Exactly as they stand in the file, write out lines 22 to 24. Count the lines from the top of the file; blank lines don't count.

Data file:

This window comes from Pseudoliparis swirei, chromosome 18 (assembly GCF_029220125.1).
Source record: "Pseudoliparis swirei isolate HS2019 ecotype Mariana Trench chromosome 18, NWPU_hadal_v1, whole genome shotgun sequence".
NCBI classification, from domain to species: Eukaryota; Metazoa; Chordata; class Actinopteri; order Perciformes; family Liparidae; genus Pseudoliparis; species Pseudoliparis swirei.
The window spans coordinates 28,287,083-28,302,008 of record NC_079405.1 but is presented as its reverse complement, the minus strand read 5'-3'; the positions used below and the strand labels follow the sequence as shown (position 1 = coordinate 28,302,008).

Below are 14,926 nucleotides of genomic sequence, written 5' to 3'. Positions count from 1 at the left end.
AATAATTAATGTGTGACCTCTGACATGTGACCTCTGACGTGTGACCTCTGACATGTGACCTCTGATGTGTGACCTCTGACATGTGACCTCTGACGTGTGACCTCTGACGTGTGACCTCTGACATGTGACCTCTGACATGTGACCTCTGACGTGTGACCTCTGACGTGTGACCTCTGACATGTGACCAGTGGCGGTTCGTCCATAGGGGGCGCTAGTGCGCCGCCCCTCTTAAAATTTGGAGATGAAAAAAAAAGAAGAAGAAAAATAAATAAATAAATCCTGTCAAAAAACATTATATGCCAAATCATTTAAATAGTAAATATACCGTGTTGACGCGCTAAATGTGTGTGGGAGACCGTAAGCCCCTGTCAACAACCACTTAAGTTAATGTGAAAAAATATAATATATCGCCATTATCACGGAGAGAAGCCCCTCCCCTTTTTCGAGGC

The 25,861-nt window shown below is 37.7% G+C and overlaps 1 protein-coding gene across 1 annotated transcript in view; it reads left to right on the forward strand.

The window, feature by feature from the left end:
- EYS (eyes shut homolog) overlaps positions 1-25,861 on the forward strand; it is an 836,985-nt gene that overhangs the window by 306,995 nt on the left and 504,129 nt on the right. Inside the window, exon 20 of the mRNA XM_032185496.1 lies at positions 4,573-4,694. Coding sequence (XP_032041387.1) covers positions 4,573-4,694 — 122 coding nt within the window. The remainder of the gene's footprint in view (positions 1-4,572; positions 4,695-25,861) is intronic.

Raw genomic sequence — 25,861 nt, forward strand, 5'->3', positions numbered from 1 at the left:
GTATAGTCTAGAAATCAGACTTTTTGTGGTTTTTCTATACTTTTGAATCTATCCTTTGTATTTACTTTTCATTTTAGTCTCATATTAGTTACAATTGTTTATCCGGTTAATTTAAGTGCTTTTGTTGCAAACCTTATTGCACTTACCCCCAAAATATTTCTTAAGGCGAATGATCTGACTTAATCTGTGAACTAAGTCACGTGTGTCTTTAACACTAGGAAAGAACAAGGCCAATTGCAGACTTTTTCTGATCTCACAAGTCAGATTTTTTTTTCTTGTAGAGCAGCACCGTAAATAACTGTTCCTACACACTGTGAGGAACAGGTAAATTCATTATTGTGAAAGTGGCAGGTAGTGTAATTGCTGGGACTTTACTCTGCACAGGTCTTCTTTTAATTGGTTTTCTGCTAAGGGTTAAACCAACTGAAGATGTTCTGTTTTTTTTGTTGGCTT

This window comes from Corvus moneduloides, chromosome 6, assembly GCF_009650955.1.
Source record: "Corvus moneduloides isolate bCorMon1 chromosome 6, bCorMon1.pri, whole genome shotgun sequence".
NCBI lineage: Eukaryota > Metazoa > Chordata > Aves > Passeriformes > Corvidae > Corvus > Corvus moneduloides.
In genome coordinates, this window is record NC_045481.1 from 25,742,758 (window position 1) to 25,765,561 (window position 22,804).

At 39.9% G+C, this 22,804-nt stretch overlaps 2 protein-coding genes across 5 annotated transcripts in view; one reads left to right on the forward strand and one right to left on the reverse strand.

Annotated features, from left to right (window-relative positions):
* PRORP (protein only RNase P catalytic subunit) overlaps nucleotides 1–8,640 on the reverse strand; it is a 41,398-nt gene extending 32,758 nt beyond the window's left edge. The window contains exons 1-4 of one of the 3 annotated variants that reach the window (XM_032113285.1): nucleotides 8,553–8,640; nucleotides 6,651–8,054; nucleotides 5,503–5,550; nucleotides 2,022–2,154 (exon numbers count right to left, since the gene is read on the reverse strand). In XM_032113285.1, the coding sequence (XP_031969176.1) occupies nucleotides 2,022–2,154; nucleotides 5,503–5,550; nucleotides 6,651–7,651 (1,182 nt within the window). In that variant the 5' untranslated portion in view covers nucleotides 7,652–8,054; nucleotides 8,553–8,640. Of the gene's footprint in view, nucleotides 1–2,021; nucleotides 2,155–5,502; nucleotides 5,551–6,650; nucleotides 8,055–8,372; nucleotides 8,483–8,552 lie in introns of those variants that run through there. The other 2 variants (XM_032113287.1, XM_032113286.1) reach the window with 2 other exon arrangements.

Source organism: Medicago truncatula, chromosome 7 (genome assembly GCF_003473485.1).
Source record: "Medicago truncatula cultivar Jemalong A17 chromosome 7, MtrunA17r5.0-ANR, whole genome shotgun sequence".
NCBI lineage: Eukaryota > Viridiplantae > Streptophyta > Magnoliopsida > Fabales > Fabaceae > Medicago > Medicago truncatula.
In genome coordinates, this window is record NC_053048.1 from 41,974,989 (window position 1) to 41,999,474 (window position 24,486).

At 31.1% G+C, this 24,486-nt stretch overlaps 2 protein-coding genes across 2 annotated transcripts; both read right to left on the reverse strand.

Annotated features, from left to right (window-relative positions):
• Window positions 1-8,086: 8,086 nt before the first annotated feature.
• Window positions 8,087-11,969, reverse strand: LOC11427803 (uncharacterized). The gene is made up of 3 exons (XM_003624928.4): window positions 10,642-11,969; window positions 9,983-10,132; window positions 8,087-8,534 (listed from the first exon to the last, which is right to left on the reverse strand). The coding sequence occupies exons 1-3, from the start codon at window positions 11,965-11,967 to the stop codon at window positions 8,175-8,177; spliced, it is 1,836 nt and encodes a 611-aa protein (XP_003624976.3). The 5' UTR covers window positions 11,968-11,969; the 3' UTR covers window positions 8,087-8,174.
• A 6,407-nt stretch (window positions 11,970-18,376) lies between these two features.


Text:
In genome coordinates, this window is record NC_053048.1 from 41,974,989 (window position 1) to 41,999,474 (window position 24,486).

At 31.1% G+C, this 24,486-nt stretch overlaps 2 protein-coding genes across 2 annotated transcripts; both read right to left on the reverse strand.

Annotated features, from left to right (window-relative positions):